The Gage County Board of Supervisors is continuing its negotiations with the Fraternal Order of Police after a decision this week to allow sergeants into the union.
The board approved allowing sergeants at the Gage County Sheriff’s Office into the union following a closed session during Wednesday’s meeting.
Negotiations with the FOP are ongoing, but the decision should resolve a complaint the union previously filed with the Commission of Industrial Relations.
“We have not come to an agreement with the FOP yet with the whole contract,” said County Board Chairman Myron Dorn. “This was something that they were requesting as we went into negotiations…They did file with the CIR against Gage County to have sergeants in there. There was going to be a hearing on that in early February. Since then, the county has agreed to allow the sergeants back in. This is the legal process we need to go through to have both sides agree to the fact and that case with the CIR will be withdrawn.”
Board member Erich Tiemann said that sergeants were previously removed to prevent a conflict of interest that could follow being in the same union as subordinates, while board member Gary Lytle expressed frustration, saying that the FOP filed a complaint with the CIR before attempting to negotiate with the county.
“It was brought up in the first negotiating session and it was not something mutually agreed upon or disagreed upon at that point,” Lytle said. "Then they took it to CIR.”
Dorn also said the issue wasn’t discussed with the FOP, and that negotiations toward an overall agreement will continue at future meetings.
“The sergeants were not included in there, I believe maybe four years ago in that contract,” he said. “We knew as a county and they knew, also, that would be something on the table for negotiations this time. We never even had an opportunity as a county to discuss with them and basically agree with them if we would include it or not include it. They turned around and filed at the CIR before we really had much negotiations with that.”
On Monday night, the Beatrice City Council gave its approval for Beatrice Plus funding to go to make improvements to the Big Blue Pet Park.
The improvements are the brainchild of the 2017-2018 Leadership Beatrice class that will add a drinking fountain, two concrete pads, a dumpster, park benches, leash holders, trees and a new sign to the dog park.
The Leadership Beatrice class, now in its 11th year, picks a project to collaborate on. Last year’s class installed the Little Free Libraries around town, and this year’s class hopes to leave a lasting legacy as well.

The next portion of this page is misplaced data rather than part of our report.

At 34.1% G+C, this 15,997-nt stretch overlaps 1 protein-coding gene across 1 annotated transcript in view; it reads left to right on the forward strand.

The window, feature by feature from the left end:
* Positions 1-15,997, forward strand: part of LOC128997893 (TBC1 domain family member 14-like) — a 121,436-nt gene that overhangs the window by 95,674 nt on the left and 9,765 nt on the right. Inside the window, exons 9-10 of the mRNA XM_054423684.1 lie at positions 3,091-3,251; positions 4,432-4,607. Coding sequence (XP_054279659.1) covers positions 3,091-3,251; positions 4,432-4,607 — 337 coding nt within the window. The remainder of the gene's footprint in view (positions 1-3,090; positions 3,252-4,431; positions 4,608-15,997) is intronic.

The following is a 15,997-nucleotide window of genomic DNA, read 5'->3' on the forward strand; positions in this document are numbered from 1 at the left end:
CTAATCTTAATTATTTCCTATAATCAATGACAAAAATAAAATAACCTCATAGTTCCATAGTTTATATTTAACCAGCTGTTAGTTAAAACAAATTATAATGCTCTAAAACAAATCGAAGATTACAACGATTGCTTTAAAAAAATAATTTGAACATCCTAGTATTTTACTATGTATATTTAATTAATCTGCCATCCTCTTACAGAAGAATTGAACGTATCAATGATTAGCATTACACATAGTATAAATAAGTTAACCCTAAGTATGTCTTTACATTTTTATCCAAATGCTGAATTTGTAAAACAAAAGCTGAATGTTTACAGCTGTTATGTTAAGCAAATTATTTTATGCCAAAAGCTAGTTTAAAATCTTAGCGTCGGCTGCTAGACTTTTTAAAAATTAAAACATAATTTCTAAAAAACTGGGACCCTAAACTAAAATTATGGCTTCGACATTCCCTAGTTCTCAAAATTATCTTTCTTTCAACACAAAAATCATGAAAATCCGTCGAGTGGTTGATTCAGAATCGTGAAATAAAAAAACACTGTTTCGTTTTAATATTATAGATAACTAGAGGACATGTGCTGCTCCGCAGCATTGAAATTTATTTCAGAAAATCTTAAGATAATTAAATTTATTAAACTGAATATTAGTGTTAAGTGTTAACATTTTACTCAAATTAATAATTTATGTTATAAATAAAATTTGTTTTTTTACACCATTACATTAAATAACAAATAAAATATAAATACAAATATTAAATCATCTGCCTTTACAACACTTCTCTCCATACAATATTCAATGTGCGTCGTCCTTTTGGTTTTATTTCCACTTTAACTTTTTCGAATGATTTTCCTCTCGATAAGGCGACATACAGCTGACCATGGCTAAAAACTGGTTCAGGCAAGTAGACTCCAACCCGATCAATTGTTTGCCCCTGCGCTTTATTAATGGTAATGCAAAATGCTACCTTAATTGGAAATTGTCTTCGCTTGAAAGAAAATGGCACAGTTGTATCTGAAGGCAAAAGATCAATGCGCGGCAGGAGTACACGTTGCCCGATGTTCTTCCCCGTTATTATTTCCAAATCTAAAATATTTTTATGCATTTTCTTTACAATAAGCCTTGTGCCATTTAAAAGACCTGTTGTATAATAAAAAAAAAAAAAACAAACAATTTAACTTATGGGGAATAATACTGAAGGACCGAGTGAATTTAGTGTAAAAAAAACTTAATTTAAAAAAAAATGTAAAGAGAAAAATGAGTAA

In December, the Beatrice Plus advisory board unanimously approved a grant of $4,500 for the class to make improvements to the dog park.
“This will be something perpetual,” said Susan Hartley, a member of Leadership Beatrice. “The city already maintains the park and they will continue to do so. The longevity is there for this to be ongoing and will be utilized long into the future.”
Beatrice Plus is a contribution program in which customers of the Beatrice Board of Public Works are enrolled, unless they specifically request otherwise. The program rounds up customers’ bills to the nearest dollar amount and puts that money in a fund for what the city calls “community betterment projects."
Any resident or business in Beatrice can apply for money from Beatrice Plus and their project must be approved by the Beatrice Plus board before gaining final approval from the city council. On average, the city says it costs residents about $6 a year.
The city council approved the funding request unanimously, something that Beatrice Area Chamber of Commerce Executive Director Lora Young said has become a trend. Last year’s funding request was also approved by the council, she said, and she’s happy the city finds it to be a worthy cause.
As a former member of the Leadership Beatrice class, Young now serves as an adviser. She took over the class five years ago when she started with the Chamber and said she’s been helping the group grow and change.
Leadership Beatrice is focused on developing community leaders and uses team-building exercises and skill training, Young said. Each year, the class sees a new batch of students who meet for a full day each month to visit with and learn from various businesses and industries around the community.
Each year’s project is a bit of a challenge, she said. There’s a tiny bit of seed money, and everything after that the group has to find.
“They only get $100 from the chamber,” Young said. “That's it. They have to figure out everything else to do.”
This year, the group will get assistance from Lineweber Dirtworks for material and labor for the concrete pads. Neapco will help the class to purchase benches and leash holders, with powder coating from Exmark and assistance from Black Hills Energy to purchase trees.
Hartley said that they’d estimated the total cost at more than $10,000, but due to the diverse backgrounds and skills of the group, they were able to find a way to make it feasible. She said the group wanted to do something that would be sustainable and be usable by the community for years to come.
“Every year, the Leadership Beatrice class picks a project that's going to benefit the community,” she said. “We discussed some different ideas and this is something the whole entire group decided on, as a whole.”
Young said that the group first meets in October and has to have their project completed by May. There isn't a lot of time to get the work done, Young said, but it’s a good way to build the next wave of community leaders.